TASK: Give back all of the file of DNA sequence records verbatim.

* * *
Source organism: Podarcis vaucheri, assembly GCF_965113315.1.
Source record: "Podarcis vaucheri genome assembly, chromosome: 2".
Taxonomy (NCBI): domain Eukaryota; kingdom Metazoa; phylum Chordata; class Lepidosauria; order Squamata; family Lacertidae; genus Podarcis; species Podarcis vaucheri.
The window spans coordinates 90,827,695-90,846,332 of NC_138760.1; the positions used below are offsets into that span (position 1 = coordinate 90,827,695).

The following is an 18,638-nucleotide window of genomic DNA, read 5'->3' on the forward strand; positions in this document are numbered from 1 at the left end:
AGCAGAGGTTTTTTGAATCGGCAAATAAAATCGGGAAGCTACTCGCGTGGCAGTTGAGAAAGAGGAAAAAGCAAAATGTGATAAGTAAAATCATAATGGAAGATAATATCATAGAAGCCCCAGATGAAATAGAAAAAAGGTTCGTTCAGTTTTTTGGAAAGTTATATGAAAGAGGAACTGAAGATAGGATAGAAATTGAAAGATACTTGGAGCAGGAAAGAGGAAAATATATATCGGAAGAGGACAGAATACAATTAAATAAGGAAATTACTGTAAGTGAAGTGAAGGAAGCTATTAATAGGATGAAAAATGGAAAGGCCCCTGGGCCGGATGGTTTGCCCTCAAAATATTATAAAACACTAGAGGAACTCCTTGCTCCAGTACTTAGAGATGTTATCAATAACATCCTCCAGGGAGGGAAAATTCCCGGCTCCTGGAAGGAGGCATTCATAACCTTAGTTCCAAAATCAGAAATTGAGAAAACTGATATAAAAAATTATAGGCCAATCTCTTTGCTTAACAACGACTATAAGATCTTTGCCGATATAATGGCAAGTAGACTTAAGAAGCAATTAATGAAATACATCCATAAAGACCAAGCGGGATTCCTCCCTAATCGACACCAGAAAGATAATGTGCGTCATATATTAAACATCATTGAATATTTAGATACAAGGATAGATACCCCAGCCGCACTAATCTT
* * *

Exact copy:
Source organism: Podarcis vaucheri, assembly GCF_965113315.1.
Source record: "Podarcis vaucheri genome assembly, chromosome: 2".
Taxonomy (NCBI): domain Eukaryota; kingdom Metazoa; phylum Chordata; class Lepidosauria; order Squamata; family Lacertidae; genus Podarcis; species Podarcis vaucheri.
The window spans coordinates 90,827,695-90,846,332 of NC_138760.1; the positions used below are offsets into that span (position 1 = coordinate 90,827,695).

The following is an 18,638-nucleotide window of genomic DNA, read 5'->3' on the forward strand; positions in this document are numbered from 1 at the left end:
AGCAGAGGTTTTTTGAATCGGCAAATAAAATCGGGAAGCTACTCGCGTGGCAGTTGAGAAAGAGGAAAAAGCAAAATGTGATAAGTAAAATCATAATGGAAGATAATATCATAGAAGCCCCAGATGAAATAGAAAAAAGGTTCGTTCAGTTTTTTGGAAAGTTATATGAAAGAGGAACTGAAGATAGGATAGAAATTGAAAGATACTTGGAGCAGGAAAGAGGAAAATATATATCGGAAGAGGACAGAATACAATTAAATAAGGAAATTACTGTAAGTGAAGTGAAGGAAGCTATTAATAGGATGAAAAATGGAAAGGCCCCTGGGCCGGATGGTTTGCCCTCAAAATATTATAAAACACTAGAGGAACTCCTTGCTCCAGTACTTAGAGATGTTATCAATAACATCCTCCAGGGAGGGAAAATTCCCGGCTCCTGGAAGGAGGCATTCATAACCTTAGTTCCAAAATCAGAAATTGAGAAAACTGATATAAAAAATTATAGGCCAATCTCTTTGCTTAACAACGACTATAAGATCTTTGCCGATATAATGGCAAGTAGACTTAAGAAGCAATTAATGAAATACATCCATAAAGACCAAGCGGGATTCCTCCCTAATCGACACCAGAAAGATAATGTGCGTCATATATTAAACATCATTGAATATTTAGATACAAGGATAGATACCCCAGCCGCACTAATCTT